The court also dismissed the insureds’ bad faith claim finding: “without a breach of the insurance contract, there can be no breach of the implied covenant of good faith and fair dealing.”7 While the court dismissed the case, the court provided the insured twenty-one days to file an amended complaint. In adjusting a claim, you must be familiar with the impact of any clause limiting the time to file suit, and what triggers or tolls these time-limiting clauses.
1 Tarakanov v. Lexington Ins. Co., No. 3:19-cv-05666, 2020 WL 1059211 (N.D. Cal. Feb. 26, 2020).
2 Realmuto v. Gagnard, 110 Cal. App. 4th 193, 199 (2003) (citing 13 Williston on Contracts (4th ed. 2000) § 38:16).
3 The situation was particularly acute in Napa. In a survey of Napa County residents, 17% reported that they would not rebuild, and 67% (of the 17%) reported that “their insurance company was restricting their benefits to buy elsewhere, in part because insurance companies were not willing to pay ERC Coverage or Ordinance Coverage.”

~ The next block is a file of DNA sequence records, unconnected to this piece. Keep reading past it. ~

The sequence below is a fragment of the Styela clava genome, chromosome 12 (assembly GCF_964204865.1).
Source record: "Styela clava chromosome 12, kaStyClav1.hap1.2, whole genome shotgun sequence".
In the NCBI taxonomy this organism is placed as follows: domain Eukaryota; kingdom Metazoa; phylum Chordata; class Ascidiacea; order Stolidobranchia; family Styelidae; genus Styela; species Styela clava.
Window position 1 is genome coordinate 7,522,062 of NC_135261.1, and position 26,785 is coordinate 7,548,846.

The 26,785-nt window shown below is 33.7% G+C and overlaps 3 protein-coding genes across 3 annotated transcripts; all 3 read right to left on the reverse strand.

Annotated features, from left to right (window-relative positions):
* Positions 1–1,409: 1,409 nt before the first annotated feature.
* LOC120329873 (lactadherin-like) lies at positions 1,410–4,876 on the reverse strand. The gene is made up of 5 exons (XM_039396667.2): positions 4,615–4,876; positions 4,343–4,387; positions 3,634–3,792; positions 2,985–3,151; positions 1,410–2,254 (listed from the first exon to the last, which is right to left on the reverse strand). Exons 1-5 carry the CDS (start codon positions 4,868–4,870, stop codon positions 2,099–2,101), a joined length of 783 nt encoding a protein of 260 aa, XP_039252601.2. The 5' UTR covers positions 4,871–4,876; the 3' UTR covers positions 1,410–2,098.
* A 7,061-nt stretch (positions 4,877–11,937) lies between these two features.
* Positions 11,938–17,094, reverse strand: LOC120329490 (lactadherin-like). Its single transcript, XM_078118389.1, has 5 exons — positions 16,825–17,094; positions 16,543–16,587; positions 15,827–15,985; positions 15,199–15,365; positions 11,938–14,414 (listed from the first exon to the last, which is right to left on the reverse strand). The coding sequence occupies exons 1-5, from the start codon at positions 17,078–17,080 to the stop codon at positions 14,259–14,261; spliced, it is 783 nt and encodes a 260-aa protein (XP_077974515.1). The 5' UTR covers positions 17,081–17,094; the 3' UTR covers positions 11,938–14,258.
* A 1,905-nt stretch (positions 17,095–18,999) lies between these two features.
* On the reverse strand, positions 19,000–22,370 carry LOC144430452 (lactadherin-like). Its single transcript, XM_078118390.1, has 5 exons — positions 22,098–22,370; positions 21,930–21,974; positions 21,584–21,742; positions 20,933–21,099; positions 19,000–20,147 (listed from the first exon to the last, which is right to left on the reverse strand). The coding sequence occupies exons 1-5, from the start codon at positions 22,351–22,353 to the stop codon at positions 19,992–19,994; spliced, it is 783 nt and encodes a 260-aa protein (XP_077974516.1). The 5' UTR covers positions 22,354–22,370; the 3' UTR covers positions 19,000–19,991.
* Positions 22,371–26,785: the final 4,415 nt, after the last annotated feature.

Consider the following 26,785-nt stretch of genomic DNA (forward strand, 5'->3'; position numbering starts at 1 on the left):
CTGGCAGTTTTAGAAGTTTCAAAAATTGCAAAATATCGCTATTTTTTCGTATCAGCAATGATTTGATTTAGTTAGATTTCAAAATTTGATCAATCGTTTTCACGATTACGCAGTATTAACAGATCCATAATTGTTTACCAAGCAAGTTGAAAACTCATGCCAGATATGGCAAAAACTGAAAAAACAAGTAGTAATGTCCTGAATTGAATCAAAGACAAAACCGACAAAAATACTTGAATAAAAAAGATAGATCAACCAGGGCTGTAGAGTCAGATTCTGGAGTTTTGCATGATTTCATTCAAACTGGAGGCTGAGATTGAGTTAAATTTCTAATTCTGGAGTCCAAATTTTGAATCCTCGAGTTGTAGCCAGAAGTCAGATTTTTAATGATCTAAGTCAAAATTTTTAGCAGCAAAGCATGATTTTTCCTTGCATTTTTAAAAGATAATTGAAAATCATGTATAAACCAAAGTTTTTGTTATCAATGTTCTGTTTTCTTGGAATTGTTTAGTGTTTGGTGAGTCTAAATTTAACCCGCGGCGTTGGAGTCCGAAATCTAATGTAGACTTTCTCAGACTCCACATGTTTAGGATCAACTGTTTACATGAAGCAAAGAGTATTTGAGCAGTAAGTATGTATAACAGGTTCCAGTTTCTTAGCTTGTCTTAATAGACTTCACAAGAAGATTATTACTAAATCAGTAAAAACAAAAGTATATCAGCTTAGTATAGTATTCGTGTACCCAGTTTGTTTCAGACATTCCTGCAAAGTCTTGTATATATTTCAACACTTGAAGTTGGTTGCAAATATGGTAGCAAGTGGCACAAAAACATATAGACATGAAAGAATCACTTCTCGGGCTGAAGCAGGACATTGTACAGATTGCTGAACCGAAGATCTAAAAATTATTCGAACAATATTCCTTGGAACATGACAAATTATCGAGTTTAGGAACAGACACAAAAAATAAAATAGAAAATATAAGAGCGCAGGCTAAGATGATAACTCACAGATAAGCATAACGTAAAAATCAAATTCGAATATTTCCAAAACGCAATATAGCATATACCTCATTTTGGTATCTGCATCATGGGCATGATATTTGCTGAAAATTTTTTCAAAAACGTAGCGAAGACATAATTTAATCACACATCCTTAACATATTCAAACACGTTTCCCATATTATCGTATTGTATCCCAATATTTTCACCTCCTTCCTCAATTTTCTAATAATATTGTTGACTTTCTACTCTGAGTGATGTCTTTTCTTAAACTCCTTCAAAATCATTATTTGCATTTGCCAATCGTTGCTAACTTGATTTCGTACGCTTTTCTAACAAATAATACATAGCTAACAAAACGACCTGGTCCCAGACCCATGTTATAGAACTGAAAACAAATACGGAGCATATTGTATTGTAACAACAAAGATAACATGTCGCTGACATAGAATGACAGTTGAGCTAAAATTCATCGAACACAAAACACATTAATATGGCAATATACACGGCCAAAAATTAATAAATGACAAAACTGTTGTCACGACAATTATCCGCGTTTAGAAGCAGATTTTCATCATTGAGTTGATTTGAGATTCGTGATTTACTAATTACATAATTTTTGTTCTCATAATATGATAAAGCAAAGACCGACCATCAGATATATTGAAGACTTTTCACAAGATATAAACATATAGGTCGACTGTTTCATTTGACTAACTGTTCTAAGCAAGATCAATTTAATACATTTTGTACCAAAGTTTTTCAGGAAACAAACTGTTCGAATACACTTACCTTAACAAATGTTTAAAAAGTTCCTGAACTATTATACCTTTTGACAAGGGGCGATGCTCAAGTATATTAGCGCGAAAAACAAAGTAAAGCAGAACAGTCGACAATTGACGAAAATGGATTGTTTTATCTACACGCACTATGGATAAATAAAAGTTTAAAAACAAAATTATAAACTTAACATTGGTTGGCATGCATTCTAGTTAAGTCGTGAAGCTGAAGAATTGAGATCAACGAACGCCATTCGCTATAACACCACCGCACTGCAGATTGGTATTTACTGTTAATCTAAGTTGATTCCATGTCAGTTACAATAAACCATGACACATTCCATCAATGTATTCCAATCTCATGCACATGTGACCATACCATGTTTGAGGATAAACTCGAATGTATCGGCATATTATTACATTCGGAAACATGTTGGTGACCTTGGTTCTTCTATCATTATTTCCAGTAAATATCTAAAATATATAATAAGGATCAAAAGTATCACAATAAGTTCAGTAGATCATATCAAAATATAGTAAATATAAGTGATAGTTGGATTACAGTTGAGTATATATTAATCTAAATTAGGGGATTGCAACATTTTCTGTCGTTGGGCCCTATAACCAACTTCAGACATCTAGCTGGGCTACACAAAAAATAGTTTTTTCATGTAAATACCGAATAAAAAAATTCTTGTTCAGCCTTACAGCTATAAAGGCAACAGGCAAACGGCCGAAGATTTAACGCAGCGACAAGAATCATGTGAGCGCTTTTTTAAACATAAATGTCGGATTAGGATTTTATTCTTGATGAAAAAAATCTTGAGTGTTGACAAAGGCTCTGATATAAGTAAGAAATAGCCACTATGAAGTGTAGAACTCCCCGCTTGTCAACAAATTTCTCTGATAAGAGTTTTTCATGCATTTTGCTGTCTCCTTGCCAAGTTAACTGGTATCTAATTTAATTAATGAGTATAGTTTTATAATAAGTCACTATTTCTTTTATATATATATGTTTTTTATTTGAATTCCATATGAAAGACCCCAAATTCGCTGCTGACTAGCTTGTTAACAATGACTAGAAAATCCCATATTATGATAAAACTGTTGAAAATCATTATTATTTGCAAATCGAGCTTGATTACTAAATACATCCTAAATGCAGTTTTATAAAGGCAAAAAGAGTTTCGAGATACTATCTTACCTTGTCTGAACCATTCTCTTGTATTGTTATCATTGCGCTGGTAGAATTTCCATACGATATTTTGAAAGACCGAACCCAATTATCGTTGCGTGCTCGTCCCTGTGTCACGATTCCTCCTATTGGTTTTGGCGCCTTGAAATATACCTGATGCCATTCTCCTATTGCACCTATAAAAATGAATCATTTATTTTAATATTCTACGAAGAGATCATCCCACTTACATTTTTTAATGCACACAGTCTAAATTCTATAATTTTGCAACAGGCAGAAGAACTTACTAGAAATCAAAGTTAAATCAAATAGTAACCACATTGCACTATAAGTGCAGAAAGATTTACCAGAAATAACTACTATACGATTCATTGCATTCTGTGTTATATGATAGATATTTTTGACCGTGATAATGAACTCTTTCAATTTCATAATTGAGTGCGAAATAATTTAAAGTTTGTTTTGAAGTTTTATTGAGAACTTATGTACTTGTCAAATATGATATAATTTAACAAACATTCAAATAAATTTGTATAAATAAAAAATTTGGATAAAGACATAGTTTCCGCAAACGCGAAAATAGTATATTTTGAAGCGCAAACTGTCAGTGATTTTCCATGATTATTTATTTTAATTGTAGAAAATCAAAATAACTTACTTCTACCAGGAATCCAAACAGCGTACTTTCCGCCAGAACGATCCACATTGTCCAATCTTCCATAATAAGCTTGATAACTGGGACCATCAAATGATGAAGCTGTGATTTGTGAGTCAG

4 Bell Atlantic Corp. v. Twombly, 550 U.S. 544, 555-56 (2007).
5 Tarakanov, 2020 WL 1059211 at *8.
6 Tarakanov, 2020 WL 1059211 at *6.
7 Manzarek v. St. Paul Fire & Marine Ins. Co., 519 F.3d 1025, 1034 (9th Cir. 2008) (citing Waller v. Truck Ins. Exch., 11 Cal. 4th 1, 36 (1995)); see also Love v. Fire Ins. Exch., 221 Cal. App. 3d 1136, 1153 (1990).